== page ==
Fusarium head blight (FHB) mainly caused by Fusarium graminearum Schwabe causes devastating losses in wheat globally. ‘Truman’ winter wheat, developed and released by the University of Missouri has excellent broad-based FHB resistance in a superior soft red winter wheat background. This research identified QTL associated with greenhouse type II resistance and field resistance for incidence, severity, Fusarium damaged kernels (FDK), and deoxynivalenol (DON) based on phenotypic data collected in Missouri, Kentucky and Indiana. Two years of replicated phenotypic data were collected on a set of 167 recombinant inbred lines. Genetic linkage maps were constructed using 160 SSR and 530 DArT polymorphic markers. Across years, QTL for type II resistance were identified on chromosomes 1BSc, 2BL, 2DS and 3BSc, for incidence on 2ASc, 2DS, and 3DS and for severity on 2DS and 3BSc. QTL were also detected for incidence on 1DLc and 2DS and for severity on 1BL, 3AL and 3BLC from data collected in Indiana and Kentucky, respectively. Common QTL for FDK on chromosomes 2ASc and 3BLc and for DON on chromosomes 2ASc and 2DS were identified from data from both Missouri and Kentucky, respectively with additional individual QTL for FDK and DON identified from tests at each independent location. All alleles were from Truman and associated with significant reductions in the respective traits. QTL on 2ASC, 2DS and 3DS may be novel and once further validated, should diversify the FHB gene pool globally and be useful for enhancing FHB resistance through marker assisted selection.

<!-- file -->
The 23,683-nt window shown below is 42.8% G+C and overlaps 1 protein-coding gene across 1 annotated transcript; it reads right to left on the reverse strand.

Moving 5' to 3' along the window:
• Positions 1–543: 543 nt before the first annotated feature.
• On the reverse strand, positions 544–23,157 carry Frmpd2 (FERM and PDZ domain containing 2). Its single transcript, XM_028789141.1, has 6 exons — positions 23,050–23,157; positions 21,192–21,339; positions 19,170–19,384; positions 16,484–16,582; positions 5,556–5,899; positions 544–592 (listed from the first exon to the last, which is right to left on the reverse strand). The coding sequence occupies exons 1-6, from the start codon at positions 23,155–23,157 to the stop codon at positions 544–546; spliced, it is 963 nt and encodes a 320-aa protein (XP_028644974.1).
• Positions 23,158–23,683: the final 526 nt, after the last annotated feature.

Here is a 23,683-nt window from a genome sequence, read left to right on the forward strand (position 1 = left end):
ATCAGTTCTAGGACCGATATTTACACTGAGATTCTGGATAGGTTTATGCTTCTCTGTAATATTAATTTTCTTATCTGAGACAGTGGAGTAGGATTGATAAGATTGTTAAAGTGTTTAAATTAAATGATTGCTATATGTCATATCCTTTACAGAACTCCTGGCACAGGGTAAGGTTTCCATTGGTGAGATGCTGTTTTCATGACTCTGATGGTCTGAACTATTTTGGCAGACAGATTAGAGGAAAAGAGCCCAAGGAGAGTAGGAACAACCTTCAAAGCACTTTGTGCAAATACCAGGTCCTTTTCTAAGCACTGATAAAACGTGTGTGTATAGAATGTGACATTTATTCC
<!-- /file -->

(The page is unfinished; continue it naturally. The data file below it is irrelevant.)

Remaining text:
Bibliographical noteFunding Information:
The authors thank Dr. Georgia Davis at the University of Missouri and Dr. John Perry Gustafson of the Plant Genetics Unit of the USDA-ARS for use of their laboratory facilities during genotyping and analysis. This material is based upon work supported in part by the U.S. Department of Agriculture under Agreement No. 59-0206-9-077. This is a cooperative project with the U.S. Wheat and Barley Scab Initiative. Any opinions, findings, conclusions, or recommendations expressed are those of the authors and do not necessarily reflect the view of the U.S. Department of Agriculture.
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